Improving the Feeding Value for Saturated Fats for Lean Genotype Swine: Effects of Tallow and Supplemental CLA
Title: Improving the Feeding Value for Saturated Fats for Lean Genotype Swine: Effects of Tallow and Supplemental CLA
Principle Investigator: Jack Odle
Objective: To determine the additive effects of dietary tallow and CLA supplementation on pig growth and performance and carcass quality, pork quality, and belly quality.
Lay Summary/Industry Summary: : Swine producers are continuously searching for alternative energy sources to feed their market pigs. Since 1993 the pig/com price ratio, which is an indicator of profitability, has averaged less than 20 (approximate break-even point). In 1999, from March to August, the ratio has ranged from 10 to 15 (USDA, 1999). The low price of hogs and relatively higher cost of com causes rising interest in supplemental dietary fat because it is an inexpensive source of calories. This is especially true in the Southeast where hog prices tend to be 5% lower than the national average and a bushel of com is about $0.45 higher due to added transportation costs (Kelly Zering, personal comm.).
Southeastern producers have limited options for sources of supplemental fat. Tallow is available in mid-west markets. However, transportation is cost-prohibitive so increasing amounts of unsaturated fats, such as rendered restaurant grease, are being added to the diets. However, packers and processors such as Smithfield and Oscar Meyer are concerned about the effects of feeding unsaturated fat on the composition of pork fat (Morgan et al., 1994). One solution to the soft fat problem created by increased polyunsaturated fats in the diet is to remove supplemental fat altogether. Indeed, one large integrator’s response to this concern was to remove supplemental fat completely from their finishing diets (Todd See, personal comm.).
Our data show that tallow and conjugated linoleic acid will significantly reduce the iodine value (N) of belly fat and have an additive effect when supplemented together. This combination can enhance the value of tallow as a fat source. We did not detect any negative effects of tallow or CLA supplementation on growth, feed intake, feed efficiency or carcass quality. Fatty acid composition of belly fat was altered by both tallow and CLA addition. They both resulted in increased saturation of belly fat and when supplemented together resulted in a reduction of the N to 62. This is within the range desired by the industry. However, supplementation of yellow grease led to increased linoleic acid in belly fat samples and could result in increased opportunity for lipid oxidation in pork products. Unfortunately, feeding yellow grease combined with CLA did not result in Ns of belly fat as low as those from pigs fed no supplemental fat, CLA alone, tallow or tallow combined with CLA. Further, our taste panel evaluation determined that flavor attributes of bacon and pork products from pigs fed CLA would be accepted by consumers and would not differ from commodity pork products.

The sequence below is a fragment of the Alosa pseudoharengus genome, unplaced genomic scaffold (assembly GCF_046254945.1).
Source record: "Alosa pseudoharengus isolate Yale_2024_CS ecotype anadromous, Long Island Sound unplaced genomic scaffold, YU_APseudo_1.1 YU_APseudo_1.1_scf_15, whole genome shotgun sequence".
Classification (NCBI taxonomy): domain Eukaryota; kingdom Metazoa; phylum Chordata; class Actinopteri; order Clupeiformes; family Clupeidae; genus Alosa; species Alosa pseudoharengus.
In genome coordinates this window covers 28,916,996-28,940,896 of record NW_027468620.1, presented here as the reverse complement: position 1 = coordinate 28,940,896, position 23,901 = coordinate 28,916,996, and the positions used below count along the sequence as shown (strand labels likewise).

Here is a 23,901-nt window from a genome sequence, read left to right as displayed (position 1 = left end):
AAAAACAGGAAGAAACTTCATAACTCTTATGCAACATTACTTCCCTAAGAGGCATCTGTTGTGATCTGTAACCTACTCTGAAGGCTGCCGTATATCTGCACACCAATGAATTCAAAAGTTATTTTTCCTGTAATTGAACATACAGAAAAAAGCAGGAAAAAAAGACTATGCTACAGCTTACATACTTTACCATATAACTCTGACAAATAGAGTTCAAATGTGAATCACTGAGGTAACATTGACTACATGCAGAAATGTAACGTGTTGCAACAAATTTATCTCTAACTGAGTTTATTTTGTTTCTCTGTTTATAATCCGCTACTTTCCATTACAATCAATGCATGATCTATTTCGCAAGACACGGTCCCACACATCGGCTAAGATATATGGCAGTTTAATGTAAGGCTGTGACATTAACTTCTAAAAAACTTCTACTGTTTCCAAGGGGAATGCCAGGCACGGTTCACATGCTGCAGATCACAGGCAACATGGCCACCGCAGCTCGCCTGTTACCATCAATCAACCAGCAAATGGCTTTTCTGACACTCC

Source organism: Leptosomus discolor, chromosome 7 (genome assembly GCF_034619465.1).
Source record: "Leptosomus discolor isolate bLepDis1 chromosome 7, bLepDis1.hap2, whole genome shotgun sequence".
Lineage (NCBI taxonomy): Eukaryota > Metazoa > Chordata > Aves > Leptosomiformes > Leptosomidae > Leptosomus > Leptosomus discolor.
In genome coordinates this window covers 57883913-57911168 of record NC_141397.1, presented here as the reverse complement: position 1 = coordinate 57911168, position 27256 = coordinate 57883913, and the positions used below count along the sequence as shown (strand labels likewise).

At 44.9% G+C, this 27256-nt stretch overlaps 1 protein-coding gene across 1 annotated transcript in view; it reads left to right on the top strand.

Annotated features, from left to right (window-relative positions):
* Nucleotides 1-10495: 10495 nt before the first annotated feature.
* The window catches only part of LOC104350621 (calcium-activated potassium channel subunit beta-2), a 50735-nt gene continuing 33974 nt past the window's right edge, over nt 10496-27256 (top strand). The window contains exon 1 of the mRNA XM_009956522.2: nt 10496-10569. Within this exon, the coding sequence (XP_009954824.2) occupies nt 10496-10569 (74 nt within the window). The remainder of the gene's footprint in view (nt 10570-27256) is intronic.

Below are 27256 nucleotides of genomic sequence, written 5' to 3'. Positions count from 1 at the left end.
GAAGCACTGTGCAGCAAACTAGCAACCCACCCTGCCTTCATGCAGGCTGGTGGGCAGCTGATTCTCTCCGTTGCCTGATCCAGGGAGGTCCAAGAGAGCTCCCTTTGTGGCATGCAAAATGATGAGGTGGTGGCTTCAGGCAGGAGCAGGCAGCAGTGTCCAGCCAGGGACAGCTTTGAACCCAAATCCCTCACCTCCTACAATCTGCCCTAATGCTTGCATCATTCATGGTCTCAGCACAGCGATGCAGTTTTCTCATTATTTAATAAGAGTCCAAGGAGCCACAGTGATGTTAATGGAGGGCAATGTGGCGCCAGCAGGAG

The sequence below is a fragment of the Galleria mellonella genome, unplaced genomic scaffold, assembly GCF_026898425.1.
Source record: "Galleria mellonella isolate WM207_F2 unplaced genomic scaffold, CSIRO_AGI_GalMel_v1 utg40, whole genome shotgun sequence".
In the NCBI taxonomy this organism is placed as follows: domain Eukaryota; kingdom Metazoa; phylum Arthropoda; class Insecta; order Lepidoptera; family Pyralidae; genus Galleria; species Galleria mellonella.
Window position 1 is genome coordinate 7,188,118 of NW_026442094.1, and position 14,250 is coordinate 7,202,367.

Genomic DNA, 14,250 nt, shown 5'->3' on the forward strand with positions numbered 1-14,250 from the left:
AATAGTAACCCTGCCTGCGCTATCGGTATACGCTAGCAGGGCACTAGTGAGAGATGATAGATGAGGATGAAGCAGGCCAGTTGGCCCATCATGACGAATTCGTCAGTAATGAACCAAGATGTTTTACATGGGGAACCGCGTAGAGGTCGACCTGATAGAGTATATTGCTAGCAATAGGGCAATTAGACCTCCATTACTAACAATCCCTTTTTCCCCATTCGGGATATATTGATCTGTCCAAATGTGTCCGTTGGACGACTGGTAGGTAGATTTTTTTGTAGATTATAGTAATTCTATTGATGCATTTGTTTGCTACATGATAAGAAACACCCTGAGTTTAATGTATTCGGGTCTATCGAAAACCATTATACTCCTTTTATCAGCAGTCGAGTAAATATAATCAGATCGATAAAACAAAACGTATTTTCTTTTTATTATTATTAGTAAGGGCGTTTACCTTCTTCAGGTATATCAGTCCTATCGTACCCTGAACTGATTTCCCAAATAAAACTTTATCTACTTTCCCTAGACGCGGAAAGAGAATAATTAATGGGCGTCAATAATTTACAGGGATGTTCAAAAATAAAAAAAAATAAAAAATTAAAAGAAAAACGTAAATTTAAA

Scientific Abstract: Both conjugated linoleic acid (CLA) and tallow supplementation have been shown to increase firmness of pork bellies. However, effects of CLA on flavor of pork have not been described. This study evaluated the combined effects of dietary CLA and supplemental fat (SF) in lean-genotype gilts (n = 144) and on organoleptic characteristics of bacon and pork loin samples (n = 48). Gilts (49.3 kg) were randomly assigned to a 2 x 3 factorial arrangement of supplemental fat level and linoleic acid supplementation. Animals were slaughtered (96.9 kg) after a period of 47 d. Supplemental fat treatments included 0%, 4% yellow grease (YG), and 4% tallow (T). Linoleic acid treatments included l % com oil (CO) or l % CLA (CLA-60, Natural Lipids, Norway). Lysine:calorie ratio was constant in all diets. A trained six member sensory panel developed a flavor profile on commercially cured bacon samples (12 descriptors) and center-cut boneless pork loin chops (19 descriptors) using a 14-point universal intensity scale. Samples were vacuum packaged and stored at -7° C, then thawed in a refrigerator 20 to 24 hand cooked immediately prior to analysis. There were no significant effects of CLA on ADG (0.87 kg), G/F (0.38), or ADFI (2.26 kg) (P> 0.10). No effects of CLA were detected on carcass measurements including longissimus muscle area, backfat depth, water holding capacity, or Minolta L*, a*, orb* values (P > 0.10). Four percent supplemental fat improved G/F (0.37 vs 0.40 ± 0.01; P < 0.02) and ADG 0.85 vs 0.88 ± 0.02 kg; P < 0.09). Feeding CLA resulted in an increase in C18:0 and a decrease in C18:l (P < 0.01), suggesting a reduction in activity of the delta-9 desaturase enzyme. CLA supplementation improved green weight (2.51 vs 2.69 ± 0.05 kg; P < 0.02), pump weight (3.06 vs 3.28 ± 0.06 kg; P < 0.02), and smoke weight (2.30 vs 2.45 ± 0.06; P < 0.08) of pork bellies. No effects of supplemental fat level on belly weights were detected (P > 0.10). Bacon samples from pigs fed CO were considered to have a sweeter flavor (4.07 ± 0.07) than those fed 0% SF (3.89 ± 0.07; P < 0.04). The intensity of salty flavor was higher in bacon samples from pigs fed CO (6.18 ± 0.09) compared to those fed CLA (5.86 ± 0.1O; P < 0.02). The intensity of salty aftertaste was greater when CO was combined with YG (5.21 ± 0.14; P < 0.07) or T (5.44 ± 0.14; P < 0.01) than CO alone (4.85 ± 0.14) but SF combined with CLA was not different from CLA alone (fat* la; P < 0.02). Sour flavor intensity tended to be lower in loin samples from pigs fed CLA than from those fed CO (1.60 vs 1.73 ± 0.06; P < 0.09). Samples from animals fed 4% T tended to have slightly lower (P < 0.09) notes of astringent aftertaste (1.42 ± 0.08) compared to those fed 0% SF (1.62 ± 0.09) or 4% YG (1.66 ± 0.09). Minimal differences in flavor descriptors determined by the sensory panel were detected. In conclusion, CLA but not tallow supplementation increased belly weights and increased belly weight may result in improved processing characteristics. Panel results indicate consumer acceptance of bacon and pork products from pigs fed CLA will not differ from commodity pork products.Publications: Journal of Nutrition